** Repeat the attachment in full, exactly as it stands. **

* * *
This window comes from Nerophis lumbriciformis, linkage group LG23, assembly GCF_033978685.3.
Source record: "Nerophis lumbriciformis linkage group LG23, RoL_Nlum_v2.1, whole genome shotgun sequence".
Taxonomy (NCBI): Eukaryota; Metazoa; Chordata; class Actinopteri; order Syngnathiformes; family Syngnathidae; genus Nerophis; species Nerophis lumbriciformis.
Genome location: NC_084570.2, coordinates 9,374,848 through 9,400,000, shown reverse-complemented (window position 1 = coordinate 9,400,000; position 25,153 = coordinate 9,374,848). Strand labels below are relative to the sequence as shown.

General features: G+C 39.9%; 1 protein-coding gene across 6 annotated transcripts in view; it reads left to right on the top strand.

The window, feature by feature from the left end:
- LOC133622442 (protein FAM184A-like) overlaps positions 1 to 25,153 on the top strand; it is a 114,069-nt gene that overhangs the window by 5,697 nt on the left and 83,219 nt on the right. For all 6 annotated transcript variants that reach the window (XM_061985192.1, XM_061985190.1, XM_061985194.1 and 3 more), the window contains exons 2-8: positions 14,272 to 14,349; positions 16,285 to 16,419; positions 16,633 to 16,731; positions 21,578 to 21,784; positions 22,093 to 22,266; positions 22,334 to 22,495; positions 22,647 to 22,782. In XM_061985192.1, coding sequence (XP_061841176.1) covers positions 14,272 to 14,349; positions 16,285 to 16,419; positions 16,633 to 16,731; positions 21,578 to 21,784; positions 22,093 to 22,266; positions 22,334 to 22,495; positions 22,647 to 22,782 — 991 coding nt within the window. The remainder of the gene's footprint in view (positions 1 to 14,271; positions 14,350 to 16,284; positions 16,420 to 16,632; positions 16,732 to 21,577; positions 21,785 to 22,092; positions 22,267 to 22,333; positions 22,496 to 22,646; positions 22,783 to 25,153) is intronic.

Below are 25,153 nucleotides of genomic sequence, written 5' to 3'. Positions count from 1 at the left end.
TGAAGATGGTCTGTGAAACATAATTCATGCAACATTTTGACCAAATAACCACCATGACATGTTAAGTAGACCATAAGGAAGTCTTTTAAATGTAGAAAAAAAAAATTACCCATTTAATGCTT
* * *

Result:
This window comes from Nerophis lumbriciformis, linkage group LG23, assembly GCF_033978685.3.
Source record: "Nerophis lumbriciformis linkage group LG23, RoL_Nlum_v2.1, whole genome shotgun sequence".
Taxonomy (NCBI): Eukaryota; Metazoa; Chordata; class Actinopteri; order Syngnathiformes; family Syngnathidae; genus Nerophis; species Nerophis lumbriciformis.
Genome location: NC_084570.2, coordinates 9,374,848 through 9,400,000, shown reverse-complemented (window position 1 = coordinate 9,400,000; position 25,153 = coordinate 9,374,848). Strand labels below are relative to the sequence as shown.

General features: G+C 39.9%; 1 protein-coding gene across 6 annotated transcripts in view; it reads left to right on the top strand.

The window, feature by feature from the left end:
- LOC133622442 (protein FAM184A-like) overlaps positions 1 to 25,153 on the top strand; it is a 114,069-nt gene that overhangs the window by 5,697 nt on the left and 83,219 nt on the right. For all 6 annotated transcript variants that reach the window (XM_061985192.1, XM_061985190.1, XM_061985194.1 and 3 more), the window contains exons 2-8: positions 14,272 to 14,349; positions 16,285 to 16,419; positions 16,633 to 16,731; positions 21,578 to 21,784; positions 22,093 to 22,266; positions 22,334 to 22,495; positions 22,647 to 22,782. In XM_061985192.1, coding sequence (XP_061841176.1) covers positions 14,272 to 14,349; positions 16,285 to 16,419; positions 16,633 to 16,731; positions 21,578 to 21,784; positions 22,093 to 22,266; positions 22,334 to 22,495; positions 22,647 to 22,782 — 991 coding nt within the window. The remainder of the gene's footprint in view (positions 1 to 14,271; positions 14,350 to 16,284; positions 16,420 to 16,632; positions 16,732 to 21,577; positions 21,785 to 22,092; positions 22,267 to 22,333; positions 22,496 to 22,646; positions 22,783 to 25,153) is intronic.

Below are 25,153 nucleotides of genomic sequence, written 5' to 3'. Positions count from 1 at the left end.
TGAAGATGGTCTGTGAAACATAATTCATGCAACATTTTGACCAAATAACCACCATGACATGTTAAGTAGACCATAAGGAAGTCTTTTAAATGTAGAAAAAAAAAATTACCCATTTAATGCTT